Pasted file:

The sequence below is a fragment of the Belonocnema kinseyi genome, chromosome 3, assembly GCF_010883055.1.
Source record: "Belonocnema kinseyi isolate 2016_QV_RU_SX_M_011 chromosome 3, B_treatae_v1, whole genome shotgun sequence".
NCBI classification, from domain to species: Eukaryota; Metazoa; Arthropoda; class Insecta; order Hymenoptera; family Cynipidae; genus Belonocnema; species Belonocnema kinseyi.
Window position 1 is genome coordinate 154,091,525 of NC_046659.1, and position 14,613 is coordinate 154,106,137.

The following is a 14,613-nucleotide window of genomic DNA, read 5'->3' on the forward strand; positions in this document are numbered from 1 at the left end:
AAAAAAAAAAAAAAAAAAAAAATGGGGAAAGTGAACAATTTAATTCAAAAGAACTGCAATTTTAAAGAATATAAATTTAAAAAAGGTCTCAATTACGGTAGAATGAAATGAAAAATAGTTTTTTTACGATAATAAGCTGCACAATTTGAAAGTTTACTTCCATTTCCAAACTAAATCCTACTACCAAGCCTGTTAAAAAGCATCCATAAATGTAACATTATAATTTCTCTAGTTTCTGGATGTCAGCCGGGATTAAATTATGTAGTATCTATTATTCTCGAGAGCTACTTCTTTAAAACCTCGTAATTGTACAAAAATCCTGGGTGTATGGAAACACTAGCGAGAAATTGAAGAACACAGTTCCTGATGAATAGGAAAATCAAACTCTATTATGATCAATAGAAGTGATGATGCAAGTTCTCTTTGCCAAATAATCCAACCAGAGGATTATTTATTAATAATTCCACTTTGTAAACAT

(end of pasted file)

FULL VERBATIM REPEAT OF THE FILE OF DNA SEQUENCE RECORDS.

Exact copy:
The sequence below is a fragment of the Belonocnema kinseyi genome, chromosome 3, assembly GCF_010883055.1.
Source record: "Belonocnema kinseyi isolate 2016_QV_RU_SX_M_011 chromosome 3, B_treatae_v1, whole genome shotgun sequence".
NCBI classification, from domain to species: Eukaryota; Metazoa; Arthropoda; class Insecta; order Hymenoptera; family Cynipidae; genus Belonocnema; species Belonocnema kinseyi.
Window position 1 is genome coordinate 154,091,525 of NC_046659.1, and position 14,613 is coordinate 154,106,137.

The following is a 14,613-nucleotide window of genomic DNA, read 5'->3' on the forward strand; positions in this document are numbered from 1 at the left end:
AAAAAAAAAAAAAAAAAAAAAATGGGGAAAGTGAACAATTTAATTCAAAAGAACTGCAATTTTAAAGAATATAAATTTAAAAAAGGTCTCAATTACGGTAGAATGAAATGAAAAATAGTTTTTTTACGATAATAAGCTGCACAATTTGAAAGTTTACTTCCATTTCCAAACTAAATCCTACTACCAAGCCTGTTAAAAAGCATCCATAAATGTAACATTATAATTTCTCTAGTTTCTGGATGTCAGCCGGGATTAAATTATGTAGTATCTATTATTCTCGAGAGCTACTTCTTTAAAACCTCGTAATTGTACAAAAATCCTGGGTGTATGGAAACACTAGCGAGAAATTGAAGAACACAGTTCCTGATGAATAGGAAAATCAAACTCTATTATGATCAATAGAAGTGATGATGCAAGTTCTCTTTGCCAAATAATCCAACCAGAGGATTATTTATTAATAATTCCACTTTGTAAACAT